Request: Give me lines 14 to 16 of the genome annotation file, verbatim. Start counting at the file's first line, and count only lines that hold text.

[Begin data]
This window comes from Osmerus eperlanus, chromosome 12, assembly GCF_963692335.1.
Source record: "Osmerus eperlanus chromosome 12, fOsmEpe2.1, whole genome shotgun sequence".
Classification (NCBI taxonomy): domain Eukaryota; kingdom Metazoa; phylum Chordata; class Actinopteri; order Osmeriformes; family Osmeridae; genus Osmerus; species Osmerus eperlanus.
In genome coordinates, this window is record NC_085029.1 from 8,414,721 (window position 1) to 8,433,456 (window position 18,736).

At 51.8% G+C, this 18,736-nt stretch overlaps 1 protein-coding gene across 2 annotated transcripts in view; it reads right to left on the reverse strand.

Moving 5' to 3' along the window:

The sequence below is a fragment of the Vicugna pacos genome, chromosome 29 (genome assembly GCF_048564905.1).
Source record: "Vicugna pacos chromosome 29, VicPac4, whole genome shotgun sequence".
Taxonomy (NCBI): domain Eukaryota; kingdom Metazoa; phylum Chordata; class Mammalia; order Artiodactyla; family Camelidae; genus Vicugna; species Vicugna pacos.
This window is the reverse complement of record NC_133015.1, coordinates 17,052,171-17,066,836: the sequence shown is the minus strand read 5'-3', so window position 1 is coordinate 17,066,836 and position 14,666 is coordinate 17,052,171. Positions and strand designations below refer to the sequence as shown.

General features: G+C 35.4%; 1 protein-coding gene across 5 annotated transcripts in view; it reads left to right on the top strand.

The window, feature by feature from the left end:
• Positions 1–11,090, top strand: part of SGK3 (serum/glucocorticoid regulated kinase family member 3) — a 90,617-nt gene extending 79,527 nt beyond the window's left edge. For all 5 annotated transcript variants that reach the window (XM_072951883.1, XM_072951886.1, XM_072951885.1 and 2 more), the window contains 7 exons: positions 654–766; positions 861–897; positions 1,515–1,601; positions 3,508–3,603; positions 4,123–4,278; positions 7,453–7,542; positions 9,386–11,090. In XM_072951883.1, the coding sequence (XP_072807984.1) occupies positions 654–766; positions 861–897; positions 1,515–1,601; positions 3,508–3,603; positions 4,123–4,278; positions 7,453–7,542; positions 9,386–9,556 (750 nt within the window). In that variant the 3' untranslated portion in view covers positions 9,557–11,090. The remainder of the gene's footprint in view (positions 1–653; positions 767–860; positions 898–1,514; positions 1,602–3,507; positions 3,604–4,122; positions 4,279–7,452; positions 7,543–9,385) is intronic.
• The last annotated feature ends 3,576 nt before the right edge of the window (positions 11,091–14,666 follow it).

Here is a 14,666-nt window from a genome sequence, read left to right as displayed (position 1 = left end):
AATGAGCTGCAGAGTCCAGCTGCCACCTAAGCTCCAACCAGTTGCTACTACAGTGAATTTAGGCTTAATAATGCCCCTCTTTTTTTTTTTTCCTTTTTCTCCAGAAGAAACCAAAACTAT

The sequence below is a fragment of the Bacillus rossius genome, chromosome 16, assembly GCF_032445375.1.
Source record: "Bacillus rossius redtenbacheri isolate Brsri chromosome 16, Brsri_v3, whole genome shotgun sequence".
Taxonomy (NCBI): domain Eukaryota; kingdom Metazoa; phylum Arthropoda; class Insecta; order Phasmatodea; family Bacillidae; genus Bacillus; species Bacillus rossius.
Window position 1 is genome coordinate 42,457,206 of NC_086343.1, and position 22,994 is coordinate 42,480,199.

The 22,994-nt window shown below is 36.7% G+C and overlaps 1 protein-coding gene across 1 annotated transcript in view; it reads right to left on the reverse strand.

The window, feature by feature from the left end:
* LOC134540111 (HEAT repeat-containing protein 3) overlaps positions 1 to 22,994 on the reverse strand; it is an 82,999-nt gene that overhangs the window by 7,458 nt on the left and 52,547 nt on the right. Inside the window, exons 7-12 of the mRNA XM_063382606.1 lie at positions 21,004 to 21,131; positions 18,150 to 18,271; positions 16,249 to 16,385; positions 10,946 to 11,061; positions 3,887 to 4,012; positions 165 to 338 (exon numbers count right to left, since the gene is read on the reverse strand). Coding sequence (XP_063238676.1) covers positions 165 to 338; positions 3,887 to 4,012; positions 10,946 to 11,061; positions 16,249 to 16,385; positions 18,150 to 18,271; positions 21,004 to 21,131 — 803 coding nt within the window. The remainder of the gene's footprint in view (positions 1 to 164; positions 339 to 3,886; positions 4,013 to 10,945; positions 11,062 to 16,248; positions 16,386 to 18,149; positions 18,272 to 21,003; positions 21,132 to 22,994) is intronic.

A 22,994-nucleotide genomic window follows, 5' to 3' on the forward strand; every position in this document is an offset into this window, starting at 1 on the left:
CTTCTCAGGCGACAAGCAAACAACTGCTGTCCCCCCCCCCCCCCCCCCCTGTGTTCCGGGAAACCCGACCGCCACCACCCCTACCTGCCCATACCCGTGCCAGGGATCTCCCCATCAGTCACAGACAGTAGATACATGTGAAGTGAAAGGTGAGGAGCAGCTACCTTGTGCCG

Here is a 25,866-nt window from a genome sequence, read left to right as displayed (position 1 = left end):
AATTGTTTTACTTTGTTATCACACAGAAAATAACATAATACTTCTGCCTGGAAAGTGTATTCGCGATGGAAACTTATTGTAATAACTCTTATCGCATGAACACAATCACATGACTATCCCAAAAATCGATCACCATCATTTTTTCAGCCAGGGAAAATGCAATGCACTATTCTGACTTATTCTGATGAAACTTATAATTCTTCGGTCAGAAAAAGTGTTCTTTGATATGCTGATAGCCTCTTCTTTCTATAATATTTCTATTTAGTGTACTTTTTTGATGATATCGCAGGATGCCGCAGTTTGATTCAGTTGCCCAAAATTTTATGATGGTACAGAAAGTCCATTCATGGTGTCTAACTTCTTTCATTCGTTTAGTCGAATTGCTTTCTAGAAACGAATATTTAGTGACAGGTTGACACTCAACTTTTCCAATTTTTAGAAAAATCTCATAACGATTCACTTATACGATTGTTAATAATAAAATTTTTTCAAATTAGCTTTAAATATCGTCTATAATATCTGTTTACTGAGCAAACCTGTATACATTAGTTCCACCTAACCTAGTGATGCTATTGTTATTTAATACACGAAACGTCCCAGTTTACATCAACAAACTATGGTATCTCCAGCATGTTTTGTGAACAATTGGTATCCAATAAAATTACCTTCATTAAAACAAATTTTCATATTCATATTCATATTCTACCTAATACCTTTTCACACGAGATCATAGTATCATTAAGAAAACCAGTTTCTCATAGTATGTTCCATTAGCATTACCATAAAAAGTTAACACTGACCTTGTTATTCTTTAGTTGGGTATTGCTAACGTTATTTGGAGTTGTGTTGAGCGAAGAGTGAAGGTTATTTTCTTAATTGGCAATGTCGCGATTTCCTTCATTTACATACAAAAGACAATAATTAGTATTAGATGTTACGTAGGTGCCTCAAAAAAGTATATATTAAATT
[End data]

• The last annotated feature ends 3,576 nt before the right edge of the window (positions 11,091–14,666 follow it).

Here is a 14,666-nt window from a genome sequence, read left to right as displayed (position 1 = left end):
AATGAGCTGCAGAGTCCAGCTGCCACCTAAGCTCCAACCAGTTGCTACTACAGTGAATTTAGGCTTAATAATGCCCCTCTTTTTTTTTTTTCCTTTTTCTCCAGAAGAAACCAAAACTAT